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cianfa72

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- Is acceleration absolute or relative - follow up: some doubts about static congruence and global coordinate chart for spacetime

Hello,

Some doubt arose me reading this thread https://www.physicsforums.com/threa...ute-or-relative-revisited.999420/post-6454462 currently closed. Sorry, I have not be able to quote directly from it

From my understanding in a

That does mean -- in the chosen global coordinate chart (frame) -- objects at rest (i.e. objects having worldlines described by fixed coordinate time) that move inertially actually have a

Some doubt arose me reading this thread https://www.physicsforums.com/threa...ute-or-relative-revisited.999420/post-6454462 currently closed. Sorry, I have not be able to quote directly from it

*Your claim is not , however, asserting that the spacetime geometry changes when you change coordinates. And the fact that the universe is "static" and the bucket is not can be expressed as invariant properties of the spacetime geometry and particular families of worldlines within it. For example (since this is an "I" level thread, some technical jargon is not inappropriate), the family of worldlines describing the motion of objects "at rest relative to the universe" will be integral curves of a timelike Killing vector field that is hypersurface orthogonal (which is what "static" translates to in more technical GR language); whereas the family of worldlines describing the motion of the bucket will be integral curves of a timelike Killing vector field (assuming the bucket's angular velocity of rotation relative to the universe is constant) that is not hypersurface orthogonal (in more technical jargon, the bucket's motion will be stationary but not static).*From my understanding in a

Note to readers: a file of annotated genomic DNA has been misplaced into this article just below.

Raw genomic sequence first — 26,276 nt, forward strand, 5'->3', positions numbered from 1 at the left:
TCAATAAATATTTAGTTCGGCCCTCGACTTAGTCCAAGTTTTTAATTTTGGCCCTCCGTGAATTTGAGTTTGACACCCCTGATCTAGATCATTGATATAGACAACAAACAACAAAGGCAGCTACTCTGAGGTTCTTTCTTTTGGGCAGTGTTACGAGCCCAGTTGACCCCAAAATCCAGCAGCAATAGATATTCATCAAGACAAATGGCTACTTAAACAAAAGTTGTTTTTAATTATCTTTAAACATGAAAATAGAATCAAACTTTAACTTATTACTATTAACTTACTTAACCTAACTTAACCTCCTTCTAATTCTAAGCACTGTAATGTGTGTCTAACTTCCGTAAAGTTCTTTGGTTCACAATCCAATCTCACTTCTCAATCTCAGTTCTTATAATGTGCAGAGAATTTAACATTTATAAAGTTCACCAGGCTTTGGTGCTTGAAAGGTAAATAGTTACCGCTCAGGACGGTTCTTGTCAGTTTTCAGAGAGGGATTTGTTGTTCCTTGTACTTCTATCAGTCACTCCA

*static*spacetime there is*only one*'timelike Killing Vector Field (KVF) congruence' that is hypersurface orthogonal. There can be multiple "static" congruence of KVFs however they are actually*not*hypersurface orthogonal.*In a curved spacetime, such as the spacetime of our actual visible universe, there are no global inertial frames. The global frame we use to describe our universe is not inertial. Objects at rest in this frame are moving inertially (zero proper acceleration), but the frame as a whole is not inertial.*That does mean -- in the chosen global coordinate chart (frame) -- objects at rest (i.e. objects having worldlines described by fixed coordinate time) that move inertially actually have a

*not*null geodesic deviation though
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